The iPhone 6s and 6s Plus have only been on the market for a few months and already rumors are swirling about Apple's plans for its next smartphone, with a Chinese report claiming the iPhone 6c will go on sale in February.
The report, picked up by GforGames, cited unnamed Foxconn insiders as sources. It claims the plastic casing found on the iPhone 5c will be replaced with a colorful metal casing.
In addition to replacing the polycarbonate casing with metal, Apple is also likely to include the faster A9 processor, but forgo premium technologies like 3D Touch, which it will reserve for its flagship iPhones.
The iPhone 6c could also come with near field communication (NFC) technology, which would allow the device to support Apple Pay, as well as Touch ID, according to a report in Apple-centric blog 9to5Mac.
According to an analyst note from KGI Securities analyst Ming-Chi Kuo that was obtained by AppleInsider, the iPhone 6c will be priced in the $400 to $500 range and will be aimed at budget consumers and emerging markets.
Kuo also thinks the iPhone 6c will feature a slightly curved front display, similar to that of the current iPhone 6s. This is a departure from the flat screen found on the iPhone 5c.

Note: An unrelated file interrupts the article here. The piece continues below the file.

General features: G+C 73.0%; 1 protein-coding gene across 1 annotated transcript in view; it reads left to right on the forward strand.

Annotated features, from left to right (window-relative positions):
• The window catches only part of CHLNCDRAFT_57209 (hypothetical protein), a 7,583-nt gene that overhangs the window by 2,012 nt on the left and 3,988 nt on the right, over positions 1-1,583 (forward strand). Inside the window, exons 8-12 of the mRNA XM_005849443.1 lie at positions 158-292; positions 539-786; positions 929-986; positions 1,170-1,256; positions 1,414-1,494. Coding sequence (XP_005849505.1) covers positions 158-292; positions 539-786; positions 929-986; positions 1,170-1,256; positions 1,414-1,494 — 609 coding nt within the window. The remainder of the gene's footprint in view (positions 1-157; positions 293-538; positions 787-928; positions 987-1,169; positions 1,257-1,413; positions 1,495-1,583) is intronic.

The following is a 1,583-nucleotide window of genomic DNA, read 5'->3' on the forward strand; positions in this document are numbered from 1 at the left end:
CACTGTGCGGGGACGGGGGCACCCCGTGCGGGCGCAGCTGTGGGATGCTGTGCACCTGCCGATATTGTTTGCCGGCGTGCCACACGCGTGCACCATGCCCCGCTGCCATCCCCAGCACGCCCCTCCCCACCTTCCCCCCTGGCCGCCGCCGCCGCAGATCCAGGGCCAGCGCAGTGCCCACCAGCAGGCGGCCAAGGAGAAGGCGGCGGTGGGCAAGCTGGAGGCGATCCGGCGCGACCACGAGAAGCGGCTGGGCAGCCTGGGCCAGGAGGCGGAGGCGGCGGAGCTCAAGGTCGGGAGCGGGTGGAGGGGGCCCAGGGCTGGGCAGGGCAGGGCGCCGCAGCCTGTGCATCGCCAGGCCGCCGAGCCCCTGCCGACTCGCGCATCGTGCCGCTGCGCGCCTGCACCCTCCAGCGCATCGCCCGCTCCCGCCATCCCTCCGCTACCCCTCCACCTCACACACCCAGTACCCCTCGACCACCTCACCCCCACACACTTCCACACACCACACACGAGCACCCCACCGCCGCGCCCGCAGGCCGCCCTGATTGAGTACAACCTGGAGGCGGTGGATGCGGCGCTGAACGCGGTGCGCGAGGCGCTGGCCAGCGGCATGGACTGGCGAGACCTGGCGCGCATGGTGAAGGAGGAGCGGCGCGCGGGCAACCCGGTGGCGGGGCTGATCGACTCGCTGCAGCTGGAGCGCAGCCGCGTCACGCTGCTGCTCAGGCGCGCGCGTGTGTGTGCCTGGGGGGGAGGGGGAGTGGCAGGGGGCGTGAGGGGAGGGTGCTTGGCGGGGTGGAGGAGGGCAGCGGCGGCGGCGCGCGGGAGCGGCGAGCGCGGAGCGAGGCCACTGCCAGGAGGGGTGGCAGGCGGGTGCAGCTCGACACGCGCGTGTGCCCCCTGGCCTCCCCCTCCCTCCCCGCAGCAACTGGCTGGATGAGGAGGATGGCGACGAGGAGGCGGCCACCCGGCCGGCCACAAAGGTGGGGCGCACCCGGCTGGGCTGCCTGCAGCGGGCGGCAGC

In addition to predications about the iPhone 6c, Kuo also wrote that he thinks Apple's next flagship device, ostensibly called the iPhone 7, would feature 3GB of random access memory (RAM), although the 4.7-inch model would not receive a memory upgrade.
The iPhone 6c rumors follow recent -- and controversial -- speculation about Apple's next premium smartphone, which in all likelihood won't be released for another 10 months.
In the company's seemingly endless quest to make devices as thin as possible, Apple is reportedly planning to remove the 3.5-mm headphone jack and consolidate the input/output technology into the iPhone's Lightning connector.
A report this week in Japanese tech site Mac Otakara quoted an unnamed but "reliable" source that Apple is working on making its newest handset a full millimeter slimmer, which means the 3.5-mm headphone jack has to go.
While some critics have argued Apple is simply looking to make a cash grab by forcing consumers to buy audio accessories or adapters that will work with the iPhone, this would not be the first time Apple has tossed out ports it considers a hindrance to its pursuit of ever-slimmer products.
The razor-thin -- just 13.1-mm at its thickest point -- MacBook, launched earlier this year, offers just one USB Type-C port.
While the first Android-based smartphone -- the HTC G1 -- also shipped without a headphone jack, the design decision didn't have any major influence in the smartphone industry. Apple's decision could have wider implications thanks to the iPhone's popularity and reputation as a cutting-edge, premium device.
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